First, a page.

EUCOM's senior enlisted adviser praises young troops as 'mature beyond their years'
January 10, 2005
STUTTGART, Germany — When asked what touched him the most about his job, Marine Sgt. Major John M. Mersino said it was the young troops.
The senior enlisted adviser for the U.S. European Command compared them to the revered “greatest generation” of World War II.
“I don’t think America is watching the generation that is growing up right under their noses,” said Mersino, 51. “They’re a lot like that generation in my judgment — they go the extra mile and are mature beyond their years.
“We’re asking them to do a whole lot more than we have a right to ask them to do, and they welcome the challenge.”
Mersino was honored at a dinner Saturday night as he enters his final days as EUCOM’s command sergeant major.
There will be a few more fetes in his honor before the farm boy from Michigan retires after 32 years in the corps. Saturday’s event at the Swabian Inn on Patch Barracks was for his enlisted colleagues, who toasted him as a compassionate patriot and motivator.
A slide show showed Mersino mingling with Iraqi children and visiting hospitalized troops.
“To a person,” Mersino said of the wounded, “they’ve said, ‘When can I get better?’ and, ‘When can I get back to my unit and get back in the fight?’ ”
After the slide show, Mersino strolled among the approximately 120 guests, weaving between the white linen-covered dinner tables as he made his parting remarks, picking out people by name, extolling the troops while taking gentle jabs at the brass.
“I’ve never seen a general pull a trigger,” he said. “Never seen a colonel pull one, either.”
As the top enlisted troop in the European command, which includes every U.S. Marine, airman, soldier and sailor in Europe, most of Africa and Russia, Mersino’s job ranged from advocating for the most junior servicemember to advising four-star generals.
“The effect he has on my troops is just so profound,” said 1st Lt. Frank Small of the 1st Battalion, 214th Aviation, one of the few officers in Saturday’s crowd. Small often flew Mersino by helicopter to Landstuhl Regional Medical Center to visit the wounded.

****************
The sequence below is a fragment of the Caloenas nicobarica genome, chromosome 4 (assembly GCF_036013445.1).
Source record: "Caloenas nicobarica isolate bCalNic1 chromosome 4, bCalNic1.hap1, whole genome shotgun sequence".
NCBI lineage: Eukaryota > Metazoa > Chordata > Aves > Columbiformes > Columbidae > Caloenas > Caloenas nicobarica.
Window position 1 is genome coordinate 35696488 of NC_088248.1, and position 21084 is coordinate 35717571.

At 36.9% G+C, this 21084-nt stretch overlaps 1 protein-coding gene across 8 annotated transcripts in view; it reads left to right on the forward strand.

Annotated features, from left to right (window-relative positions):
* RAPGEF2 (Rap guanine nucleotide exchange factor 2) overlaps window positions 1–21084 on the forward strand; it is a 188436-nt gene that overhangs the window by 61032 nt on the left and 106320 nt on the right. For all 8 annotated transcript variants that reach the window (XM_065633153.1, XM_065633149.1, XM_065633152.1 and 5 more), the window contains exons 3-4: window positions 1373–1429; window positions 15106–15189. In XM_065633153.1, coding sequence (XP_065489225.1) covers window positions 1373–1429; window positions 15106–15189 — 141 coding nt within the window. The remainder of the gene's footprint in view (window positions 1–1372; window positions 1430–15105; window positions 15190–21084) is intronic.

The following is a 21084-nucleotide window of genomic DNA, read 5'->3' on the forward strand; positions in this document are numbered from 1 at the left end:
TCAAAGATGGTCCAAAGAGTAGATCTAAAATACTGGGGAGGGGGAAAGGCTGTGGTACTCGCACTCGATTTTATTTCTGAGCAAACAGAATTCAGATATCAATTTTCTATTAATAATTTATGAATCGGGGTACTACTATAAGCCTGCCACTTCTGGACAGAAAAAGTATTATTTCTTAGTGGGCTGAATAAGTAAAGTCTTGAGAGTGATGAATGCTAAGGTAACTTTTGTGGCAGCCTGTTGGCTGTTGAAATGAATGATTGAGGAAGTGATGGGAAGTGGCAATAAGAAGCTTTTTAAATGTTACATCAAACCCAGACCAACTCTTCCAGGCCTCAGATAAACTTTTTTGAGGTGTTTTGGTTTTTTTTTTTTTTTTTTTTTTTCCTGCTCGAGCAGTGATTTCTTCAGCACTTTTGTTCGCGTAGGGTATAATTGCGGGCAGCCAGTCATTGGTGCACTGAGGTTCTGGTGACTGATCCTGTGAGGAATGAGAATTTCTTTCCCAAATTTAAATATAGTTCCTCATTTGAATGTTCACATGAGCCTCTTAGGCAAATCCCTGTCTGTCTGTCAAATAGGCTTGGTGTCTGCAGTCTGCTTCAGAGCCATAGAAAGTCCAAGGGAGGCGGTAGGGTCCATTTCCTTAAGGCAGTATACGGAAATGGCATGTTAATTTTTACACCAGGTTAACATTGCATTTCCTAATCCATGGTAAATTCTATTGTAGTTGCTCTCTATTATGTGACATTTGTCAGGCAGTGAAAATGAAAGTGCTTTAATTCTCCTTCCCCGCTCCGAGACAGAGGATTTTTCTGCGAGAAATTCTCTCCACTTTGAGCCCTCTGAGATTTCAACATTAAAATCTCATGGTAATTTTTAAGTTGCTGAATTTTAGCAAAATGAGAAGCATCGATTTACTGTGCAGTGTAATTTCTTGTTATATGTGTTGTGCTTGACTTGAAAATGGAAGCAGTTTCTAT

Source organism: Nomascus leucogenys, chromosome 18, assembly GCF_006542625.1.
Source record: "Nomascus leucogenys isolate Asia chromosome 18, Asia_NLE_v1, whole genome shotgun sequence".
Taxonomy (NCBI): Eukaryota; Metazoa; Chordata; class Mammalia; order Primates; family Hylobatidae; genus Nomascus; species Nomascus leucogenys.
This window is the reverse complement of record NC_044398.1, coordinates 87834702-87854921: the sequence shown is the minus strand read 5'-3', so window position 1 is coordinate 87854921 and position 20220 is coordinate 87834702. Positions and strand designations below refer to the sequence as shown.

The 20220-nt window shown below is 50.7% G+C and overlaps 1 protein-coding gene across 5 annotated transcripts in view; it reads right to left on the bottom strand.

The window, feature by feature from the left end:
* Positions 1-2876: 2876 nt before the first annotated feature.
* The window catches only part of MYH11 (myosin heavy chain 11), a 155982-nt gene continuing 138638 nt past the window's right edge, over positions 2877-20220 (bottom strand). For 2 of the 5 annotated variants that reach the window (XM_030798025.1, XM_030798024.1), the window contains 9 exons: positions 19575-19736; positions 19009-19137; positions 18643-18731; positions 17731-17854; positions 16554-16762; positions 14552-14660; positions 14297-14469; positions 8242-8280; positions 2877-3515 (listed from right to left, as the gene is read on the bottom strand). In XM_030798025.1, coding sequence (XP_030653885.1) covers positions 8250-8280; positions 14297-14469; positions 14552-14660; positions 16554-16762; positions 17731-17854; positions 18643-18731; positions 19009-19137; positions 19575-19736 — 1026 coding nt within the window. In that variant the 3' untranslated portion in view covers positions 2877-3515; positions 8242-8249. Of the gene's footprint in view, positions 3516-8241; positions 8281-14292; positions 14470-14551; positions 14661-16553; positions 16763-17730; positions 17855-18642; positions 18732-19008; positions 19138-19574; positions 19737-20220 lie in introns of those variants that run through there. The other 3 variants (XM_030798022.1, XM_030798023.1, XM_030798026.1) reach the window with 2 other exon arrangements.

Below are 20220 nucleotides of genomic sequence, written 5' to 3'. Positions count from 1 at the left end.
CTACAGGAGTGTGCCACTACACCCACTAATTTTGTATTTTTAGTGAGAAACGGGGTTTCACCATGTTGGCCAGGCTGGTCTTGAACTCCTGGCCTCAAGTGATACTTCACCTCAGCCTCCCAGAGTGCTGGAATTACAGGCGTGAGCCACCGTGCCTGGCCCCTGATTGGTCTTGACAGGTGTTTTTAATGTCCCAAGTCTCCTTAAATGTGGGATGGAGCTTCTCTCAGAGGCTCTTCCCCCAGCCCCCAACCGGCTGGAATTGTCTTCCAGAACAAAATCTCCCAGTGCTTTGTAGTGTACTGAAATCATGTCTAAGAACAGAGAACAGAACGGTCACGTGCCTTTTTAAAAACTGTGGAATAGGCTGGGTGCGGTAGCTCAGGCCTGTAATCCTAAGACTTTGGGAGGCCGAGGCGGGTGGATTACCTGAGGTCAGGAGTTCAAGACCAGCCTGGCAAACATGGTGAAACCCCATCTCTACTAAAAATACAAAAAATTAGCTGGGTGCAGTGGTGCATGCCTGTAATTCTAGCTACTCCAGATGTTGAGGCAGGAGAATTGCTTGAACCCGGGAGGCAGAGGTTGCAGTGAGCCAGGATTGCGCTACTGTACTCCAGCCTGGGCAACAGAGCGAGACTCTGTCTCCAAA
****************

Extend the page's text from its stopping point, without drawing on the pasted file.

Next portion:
“He has a personal touch. To every single one of my soldiers he showed genuine care and concern. That’s a rarity. One of my guys doesn’t want to be an officer anymore; he wants to be a sergeant major,” Small said.
“No matter who he comes in contact with, he just has a way of making that person feel comfortable,” said Gunnery Sgt. Juan Allen of U.S. Marine Corps Forces Europe.
“He reaches out to the families as well,” added Allen’s wife, Angela.
EUCOM’s next senior enlisted officer could be announced by the end of the month. Candidates are nominated by the top enlisted members of the four service branches: chief master sergeant of the Air Force, the master chief petty officer of the Navy, and sergeants major of the Army and Marine Corps.
The nominees will be reviewed by EUCOM’s deputy commander, Air Force Gen. Charles Wald, who will then make his recommendation to EUCOM commander Marine Gen. James L. Jones, who will make the selection.
Mersino said he planned to take a civilian job in Europe after he retires.
“I’m yesterday’s news,” he told the crowd, motivating to the very end. “Everyone in this room is tomorrow’s headline.”